Your Brisbane bucket list

Credit: Tourism and Events, Queensland

Joanne Brookfield

Posted December 23, 2021


With so many things going for it – endless sunshine, vibrant arts and culture, excellent food and wine, plus proximity to beaches, rivers and rainforest – Brisbane was selected among the top ten of the World’s Most Liveable Cities for 2021.

However, if it’s only a holiday you’re planning there and not a new home, we’ve got you covered with some of the city's must-see attractions which, if you’re an RACV Member, you can enjoy with special offers and discounts.

The 'must-do' Brisbane activities 

Lone Pine Koala Sanctuary

Just 13 km from Brisbane’s CBD you’ll find Lone Pine Koala Sanctuary, the world’s oldest and largest koala sanctuary.

Home to over 100 of these marsupials, Lone Pine offers opportunities to view, touch and hold koalas. You can also pat dingoes, hold snakes, have an owl land on your hand, hand feed kangaroos and emus, be deafened by the screeching lorikeets during their daily feeding frenzy and much more, so there’s numerous ways to engage with some Aussie wildlife and capture some special selfies at the same time.

Story Bridge

While Queensland is known for endless coastline, its capital city is built around a river, as the best cities always are - think New York, London, Paris, Rome and of course, Melbourne.

Brisbane River, the longest in South-East Queensland, winds through the centre of the city and with rivers, come bridges.

Story Bridge, a heritage-listed steel cantilever bridge that connects Fortitude Valley to Kangaroo Point, offers 360 degrees of uninterrupted panoramic views over the CBD and river, Glasshouse Mountains, Mt Coot-tha, Moreton Bay and the Gold Coast Hinterland...if you climb to the top of it, that is.

Brisbane River

Swap the bridge for boats and see more of the river and city that way. There are river cruises to classic old pubs and to the newest breweries; or you can cruise at twilight and have a tour of the Brisbane Powerhouse as part of it.

Or if you feel like getting even closer to the water, there are options to kayak along the river as well.

Lone Pine Koala Sanctuary. Image: Tourism and Events, Queensland
Brisbane River. Image: Tourism and Events, Queensland
Story Bridge. Image: Tourism and Events, Queensland

Moreton Island

Immerse yourself in nature by hand feeding dolphins, snorkelling shipwrecks and relaxing under a palm tree.

Moreton Bay and its islands are a bit over an hour away from Brisbane, making it an ideal destination for a day trip or an overnight stay with some tropical island vibes. Made entirely of sand, Moreton Island has surf on one side and crystal-clear waters on the other, with a national park in between, and bottlenose dolphins visiting the beach each evening for a feed.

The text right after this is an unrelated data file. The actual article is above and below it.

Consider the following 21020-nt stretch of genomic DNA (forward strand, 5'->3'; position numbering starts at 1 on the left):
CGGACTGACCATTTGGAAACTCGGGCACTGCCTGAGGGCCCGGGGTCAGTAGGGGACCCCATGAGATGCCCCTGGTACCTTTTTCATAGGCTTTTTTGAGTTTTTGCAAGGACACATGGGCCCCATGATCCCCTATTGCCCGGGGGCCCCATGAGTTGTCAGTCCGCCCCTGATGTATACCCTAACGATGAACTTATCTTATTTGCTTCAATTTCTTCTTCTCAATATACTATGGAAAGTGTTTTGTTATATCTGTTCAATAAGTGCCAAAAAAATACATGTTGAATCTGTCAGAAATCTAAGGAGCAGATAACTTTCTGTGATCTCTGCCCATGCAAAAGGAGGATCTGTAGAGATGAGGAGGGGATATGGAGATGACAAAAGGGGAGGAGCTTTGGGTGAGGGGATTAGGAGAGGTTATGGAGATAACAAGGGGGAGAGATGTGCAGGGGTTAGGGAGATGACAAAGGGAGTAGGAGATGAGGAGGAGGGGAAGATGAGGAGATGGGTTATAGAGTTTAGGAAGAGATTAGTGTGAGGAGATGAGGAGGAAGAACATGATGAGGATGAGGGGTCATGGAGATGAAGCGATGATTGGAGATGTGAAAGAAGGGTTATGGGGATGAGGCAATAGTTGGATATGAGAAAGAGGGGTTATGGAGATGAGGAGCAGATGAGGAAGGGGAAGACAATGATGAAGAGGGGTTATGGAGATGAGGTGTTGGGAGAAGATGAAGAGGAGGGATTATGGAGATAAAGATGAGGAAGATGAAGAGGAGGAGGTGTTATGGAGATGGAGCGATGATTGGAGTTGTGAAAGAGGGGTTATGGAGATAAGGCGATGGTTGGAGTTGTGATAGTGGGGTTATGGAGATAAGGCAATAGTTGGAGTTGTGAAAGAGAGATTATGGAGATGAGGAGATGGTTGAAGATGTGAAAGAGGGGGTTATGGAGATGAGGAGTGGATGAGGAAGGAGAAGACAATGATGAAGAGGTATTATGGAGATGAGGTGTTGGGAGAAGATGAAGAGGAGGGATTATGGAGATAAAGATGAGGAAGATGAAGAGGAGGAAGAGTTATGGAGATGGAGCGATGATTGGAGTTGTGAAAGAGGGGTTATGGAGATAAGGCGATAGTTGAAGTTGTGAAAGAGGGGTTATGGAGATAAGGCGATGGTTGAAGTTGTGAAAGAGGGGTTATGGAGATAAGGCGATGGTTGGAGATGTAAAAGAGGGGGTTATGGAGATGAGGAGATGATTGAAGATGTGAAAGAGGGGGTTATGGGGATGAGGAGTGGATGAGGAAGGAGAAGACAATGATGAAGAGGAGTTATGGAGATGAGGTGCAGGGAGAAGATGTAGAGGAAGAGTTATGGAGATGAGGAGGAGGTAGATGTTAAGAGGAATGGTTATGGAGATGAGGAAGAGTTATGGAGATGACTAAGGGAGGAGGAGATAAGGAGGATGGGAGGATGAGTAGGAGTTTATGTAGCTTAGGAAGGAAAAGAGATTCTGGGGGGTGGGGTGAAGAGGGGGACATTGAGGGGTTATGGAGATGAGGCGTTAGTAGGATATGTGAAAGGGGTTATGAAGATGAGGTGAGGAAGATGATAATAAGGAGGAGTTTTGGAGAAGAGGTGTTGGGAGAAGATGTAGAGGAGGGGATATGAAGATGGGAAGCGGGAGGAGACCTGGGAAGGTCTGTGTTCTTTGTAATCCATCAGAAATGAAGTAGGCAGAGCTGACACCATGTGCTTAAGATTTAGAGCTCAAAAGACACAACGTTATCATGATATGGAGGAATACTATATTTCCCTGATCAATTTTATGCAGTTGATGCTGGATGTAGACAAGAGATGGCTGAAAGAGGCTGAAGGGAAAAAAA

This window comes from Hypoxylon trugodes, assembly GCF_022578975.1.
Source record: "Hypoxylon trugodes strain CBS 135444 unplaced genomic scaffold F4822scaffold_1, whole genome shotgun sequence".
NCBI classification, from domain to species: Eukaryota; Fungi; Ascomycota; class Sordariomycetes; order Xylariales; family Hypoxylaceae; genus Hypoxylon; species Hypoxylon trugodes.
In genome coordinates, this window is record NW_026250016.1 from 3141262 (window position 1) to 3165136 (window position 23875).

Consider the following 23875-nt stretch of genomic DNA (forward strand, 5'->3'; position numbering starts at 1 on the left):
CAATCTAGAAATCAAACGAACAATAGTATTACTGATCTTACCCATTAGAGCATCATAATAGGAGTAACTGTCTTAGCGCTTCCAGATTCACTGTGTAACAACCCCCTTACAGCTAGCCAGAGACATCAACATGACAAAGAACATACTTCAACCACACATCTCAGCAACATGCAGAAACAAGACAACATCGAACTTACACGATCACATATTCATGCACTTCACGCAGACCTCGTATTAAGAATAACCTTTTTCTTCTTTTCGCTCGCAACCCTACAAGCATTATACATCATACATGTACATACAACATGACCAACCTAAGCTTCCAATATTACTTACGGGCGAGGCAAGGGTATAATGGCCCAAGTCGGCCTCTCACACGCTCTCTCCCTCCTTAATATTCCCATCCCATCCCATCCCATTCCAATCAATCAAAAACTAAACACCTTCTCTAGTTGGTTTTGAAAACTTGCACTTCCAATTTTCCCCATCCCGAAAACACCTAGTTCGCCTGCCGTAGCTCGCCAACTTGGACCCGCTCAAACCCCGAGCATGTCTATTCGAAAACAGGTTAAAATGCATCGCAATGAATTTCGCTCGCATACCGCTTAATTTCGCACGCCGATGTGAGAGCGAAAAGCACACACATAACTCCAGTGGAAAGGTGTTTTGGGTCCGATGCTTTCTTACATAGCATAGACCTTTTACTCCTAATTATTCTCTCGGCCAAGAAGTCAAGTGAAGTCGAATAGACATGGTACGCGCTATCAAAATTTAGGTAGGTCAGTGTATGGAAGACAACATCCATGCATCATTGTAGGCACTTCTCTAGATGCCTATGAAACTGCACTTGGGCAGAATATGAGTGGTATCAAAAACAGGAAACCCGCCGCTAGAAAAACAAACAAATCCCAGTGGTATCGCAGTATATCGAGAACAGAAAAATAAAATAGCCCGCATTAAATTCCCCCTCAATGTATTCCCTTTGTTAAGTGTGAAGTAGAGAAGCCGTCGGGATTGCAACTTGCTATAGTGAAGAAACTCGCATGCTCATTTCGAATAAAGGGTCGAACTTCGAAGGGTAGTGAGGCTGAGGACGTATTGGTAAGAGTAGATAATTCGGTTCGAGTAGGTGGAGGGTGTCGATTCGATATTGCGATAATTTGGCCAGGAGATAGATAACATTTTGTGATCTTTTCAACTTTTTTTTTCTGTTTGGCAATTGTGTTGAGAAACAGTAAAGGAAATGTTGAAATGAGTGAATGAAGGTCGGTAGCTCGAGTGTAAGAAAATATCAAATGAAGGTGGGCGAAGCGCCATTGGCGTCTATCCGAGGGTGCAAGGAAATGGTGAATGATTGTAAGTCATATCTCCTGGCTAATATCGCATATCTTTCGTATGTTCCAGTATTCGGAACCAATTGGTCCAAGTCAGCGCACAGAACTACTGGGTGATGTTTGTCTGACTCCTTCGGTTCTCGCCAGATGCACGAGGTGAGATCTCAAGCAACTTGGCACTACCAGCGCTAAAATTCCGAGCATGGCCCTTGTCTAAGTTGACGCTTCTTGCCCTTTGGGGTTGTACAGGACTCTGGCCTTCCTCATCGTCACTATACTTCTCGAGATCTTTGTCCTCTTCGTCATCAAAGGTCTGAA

If you’re there between June and October, migrating humpbacks will be in the neighbourhood as well. RACV members can make the most of day tours to the island, which range from including 4WD or water activities, to snorkelling and scuba diving tours, by booking here.

Mount Coot-tha

Mount Coot-tha is the backdrop to Brisbane. Open eucalypt forest, rainforest gullies and meandering creeks and waterfalls make it a destination for picnickers, hikers and mountain bikers.

But it’s not all rugged, natural scenery. An observation deck offers panoramic views back across Brisbane, there’s a cafe and restaurant on the mountain, and at the foot of it is also where you’ll find Brisbane Botanical Gardens.

There are 52 hectares of Queensland’s premier sub-tropical botanic gardens here, which include several themed ones and the Tropical Display Dome.

Similar to Singapore’s two climate-controlled glass domes in Gardens By The Bay, but pre-dating them by three and a half decades, the Tropical Display Dome has a humid atmosphere to recreate the tropics, and also has a stunning pond with water lilies and native fish.

If a visit here puts you in the mood for looking skyward, the Sir Thomas Brisbane Planetarium, with its Cosmic Skydome, is also within the gardens.

Double Bay, Sydney

Mount Coot-tha. Image: Matthew Taylor & Tourism and Events, Queensland 


Up the road from Brisbane

While cuddling a koala at Lone Pine might not have you exclaiming ‘crikey!’, catching sight of a crocodile at Australia Zoo might. World famous as the home of the ‘Crocodile Hunter’ Steve Irwin, Australia Zoo is an hour north of Brisbane, on the Sunshine Coast.

Down the road from Brisbane

An hour’s drive south of Brisbane and you’re in Australia’s favourite playground, the Gold Coast, with its glittering beaches and lush hinterland.

RACV Members can easily get there from Brisbane, with day tours offering everything from Gold Coast winery tours, whale watching experiences, and sightseeing in Surfers Paradise.

There are also options to check out the rainforest of Springbrook and its Natural Bridge or take a 4WD tour into the Gold Coast Hinterland to explore Lamington National Park.

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